If you happen to be calling out to web services, you’ll probably want to also setup alternate test web services that you can call. If you don’t have test web services, then you’ll probably need to put in code around every call to them that checks if you are running in "debug" mode. As far as third party code goes, you might need to put checks around calls out to those as well. But other than that, testing should be a breeze.

Summary

Overall I think that the Static Spider Web pattern isn’t for every application, just most of them. It is a very simple pattern that doesn’t really take much effort or forethought to implement. Once you do implement it, you’ll find that your development will go very quickly and you’ll be cranking out feature after feature in no time.

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37 comments

  1. This pattern reminds of that PDC 09 video I watched about Axum. It describes the same pattern in a new language (which looked like C#). Axum attempts to solve scalability and tread safety issues.

    Any chance you’ve seen it? Could this pattern be made to support thread safety without a lot of locking?

  2. I just checked my calendar, and it’s NOT April Fool’s Day, Justin. ;)

  3. @Lee It doesn’t need to be April Fool’s day in order to be a smart ass. :-)

  4. I hope you are being facetious. Please tell me you are not serious.

  5. @Daniel Did I really not lay the sarcasm on thick enough? :-)

  6. I’ll begin migrating my GOTO code to this immediately!

  7. Sad part is, I’ve seen code like this.

  8. @Justin I just needed to know if I had to cancel my vacation to Flo-rida for an intervention. :)

  9. @Sean I think we have all seen code like this. But until you look at it in this way, it just seems simple to implement. Sure, I was very sarcastic about it, but to me it is a somewhat comical situation.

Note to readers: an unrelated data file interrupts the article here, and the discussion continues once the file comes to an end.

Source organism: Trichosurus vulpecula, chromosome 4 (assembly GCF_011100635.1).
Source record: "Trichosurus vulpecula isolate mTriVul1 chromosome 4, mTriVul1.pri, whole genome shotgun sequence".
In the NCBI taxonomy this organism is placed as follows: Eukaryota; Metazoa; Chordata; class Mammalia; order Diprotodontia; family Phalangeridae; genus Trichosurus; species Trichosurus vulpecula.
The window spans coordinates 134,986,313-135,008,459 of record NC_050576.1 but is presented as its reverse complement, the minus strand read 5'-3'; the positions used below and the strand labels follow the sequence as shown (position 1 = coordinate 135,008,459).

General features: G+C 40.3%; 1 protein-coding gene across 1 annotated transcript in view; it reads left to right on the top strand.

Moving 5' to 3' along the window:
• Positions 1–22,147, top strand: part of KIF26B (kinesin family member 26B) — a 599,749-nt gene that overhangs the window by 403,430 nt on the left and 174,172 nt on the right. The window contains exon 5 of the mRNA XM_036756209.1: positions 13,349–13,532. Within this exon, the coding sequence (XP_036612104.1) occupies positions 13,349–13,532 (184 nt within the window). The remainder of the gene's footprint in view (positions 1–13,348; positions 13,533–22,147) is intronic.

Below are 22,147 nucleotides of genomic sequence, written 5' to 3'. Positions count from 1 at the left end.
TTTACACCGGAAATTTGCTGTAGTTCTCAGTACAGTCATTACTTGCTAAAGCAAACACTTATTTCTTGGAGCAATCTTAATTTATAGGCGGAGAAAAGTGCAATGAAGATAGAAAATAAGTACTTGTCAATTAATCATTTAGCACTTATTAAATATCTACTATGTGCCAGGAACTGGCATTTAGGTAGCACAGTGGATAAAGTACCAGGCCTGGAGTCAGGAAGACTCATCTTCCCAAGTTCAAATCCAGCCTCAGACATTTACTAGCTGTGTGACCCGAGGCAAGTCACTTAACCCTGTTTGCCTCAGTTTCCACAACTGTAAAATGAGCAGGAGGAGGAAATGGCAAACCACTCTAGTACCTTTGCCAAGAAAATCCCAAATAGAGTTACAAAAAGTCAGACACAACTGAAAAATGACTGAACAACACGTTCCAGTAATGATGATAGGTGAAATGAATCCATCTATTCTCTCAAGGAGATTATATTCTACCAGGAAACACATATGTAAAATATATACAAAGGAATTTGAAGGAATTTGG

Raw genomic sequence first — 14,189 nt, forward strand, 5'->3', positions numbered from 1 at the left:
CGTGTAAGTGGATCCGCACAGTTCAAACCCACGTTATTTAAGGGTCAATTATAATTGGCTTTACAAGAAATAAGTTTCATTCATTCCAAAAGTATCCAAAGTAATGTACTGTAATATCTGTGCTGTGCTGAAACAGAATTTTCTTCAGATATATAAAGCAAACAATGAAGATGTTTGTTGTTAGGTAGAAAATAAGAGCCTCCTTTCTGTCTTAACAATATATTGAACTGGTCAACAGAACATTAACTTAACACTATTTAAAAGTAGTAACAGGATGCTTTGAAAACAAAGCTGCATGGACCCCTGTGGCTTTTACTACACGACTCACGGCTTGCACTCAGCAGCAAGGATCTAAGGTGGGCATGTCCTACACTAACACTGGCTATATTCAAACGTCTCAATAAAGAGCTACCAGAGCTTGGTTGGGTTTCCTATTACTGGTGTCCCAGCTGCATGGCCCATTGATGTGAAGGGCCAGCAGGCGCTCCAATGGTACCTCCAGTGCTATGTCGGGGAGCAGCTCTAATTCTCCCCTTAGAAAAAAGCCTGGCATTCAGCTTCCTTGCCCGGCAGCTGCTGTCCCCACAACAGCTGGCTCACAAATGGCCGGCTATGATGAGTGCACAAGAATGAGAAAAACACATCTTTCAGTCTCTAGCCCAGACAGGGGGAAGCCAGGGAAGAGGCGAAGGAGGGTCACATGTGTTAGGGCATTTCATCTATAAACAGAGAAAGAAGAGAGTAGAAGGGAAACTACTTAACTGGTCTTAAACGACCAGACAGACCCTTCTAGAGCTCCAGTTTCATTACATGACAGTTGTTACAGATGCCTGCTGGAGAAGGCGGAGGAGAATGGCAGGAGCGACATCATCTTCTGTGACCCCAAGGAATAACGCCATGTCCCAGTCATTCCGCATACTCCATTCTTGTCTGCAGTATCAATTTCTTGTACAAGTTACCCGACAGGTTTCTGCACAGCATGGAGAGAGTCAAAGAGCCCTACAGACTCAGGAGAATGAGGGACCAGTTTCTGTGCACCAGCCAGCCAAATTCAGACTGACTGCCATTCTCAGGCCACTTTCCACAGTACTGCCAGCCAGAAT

The absurdity of the pattern doesn’t really become apparent until you fully lay it out.

  10. This is one of the most entertaining posts I have read in a while.

  11. Hillarious ! :)

    This is the most common pattern that I see in my gigs, I am very surprised that it wasn’t named before !

    Something with this level of popularity can’t be wrong, so this should be included in Fowler’s pattern book / directory for further promotion.

  12. Not only have I seen a lot of code like this. I have also implemented it, back in the dark days of 1.1. I used an ORM though, so that made it totally better.

  13. How long until we see SSW frameworks in PHP, Java, and ASP.NET? :)

  14. @Bill You don’t need a framework, since it is so simple! Ha.

  15. I’ll agree with you that when you present this as a pure architecture pattern it looks crazy. However, have you read any of the Microsoft Patterns and Practices material? Most of their web application guidance suggests the "static spider web" and has for years. It’s only recently that the .net world has embraced test-first and a lot of the code the fits this pattern is legacy .net code following Microsoft’s suggestions. Be careful you don’t sound too snarky because many people the deal with this every day can’t change it overnight.

  16. @Marcus Agreed. I’m sure this came off as snarky, and I’m sure a few people will get offended, but that wasn’t my goal.

    I’ve written this code in the past, I’m sure most of us have been there. But it is time for people to look past that, and look for ways of doing things better. I hoped to point out a bit of the absurdity, and at the same time, have a good laugh.

  17. This reminds me heavily of abject-oriented programming: http://typicalprogrammer.com/?p=8 – similar hilarity

  18. Justin, I can see one (and maybe only one) problem with your pattern: wouldn’t it interfere with having really deep class inheritance hierarchies? You’ve just never experienced a smooth ride until you’ve had seven layers of base classes underneath you to do all the hard stuff. Of course this could just be two side of the same KISS-coin.

    </wink>

  19. haha … i am crawling it! Fantastic!

  20. The best part about this pattern is it is also applicable to most SOA implementations in production today! It’s even easier because "web" is already in the name!

  21. Gabriel Schenker

    I best like this one "…objects are stateless data containers…". LOL

  22. I have no mouth, and I must scream

    @Sean Sad part is I deal with code like this. And I wrote it

  23. Just when I thought I had it all figured out this gets posted. It will be a while until I reach this plane of existence.

    But it has me thinking? Maybe you need to add some binary serialization in there too. Then you could store everything in one database table.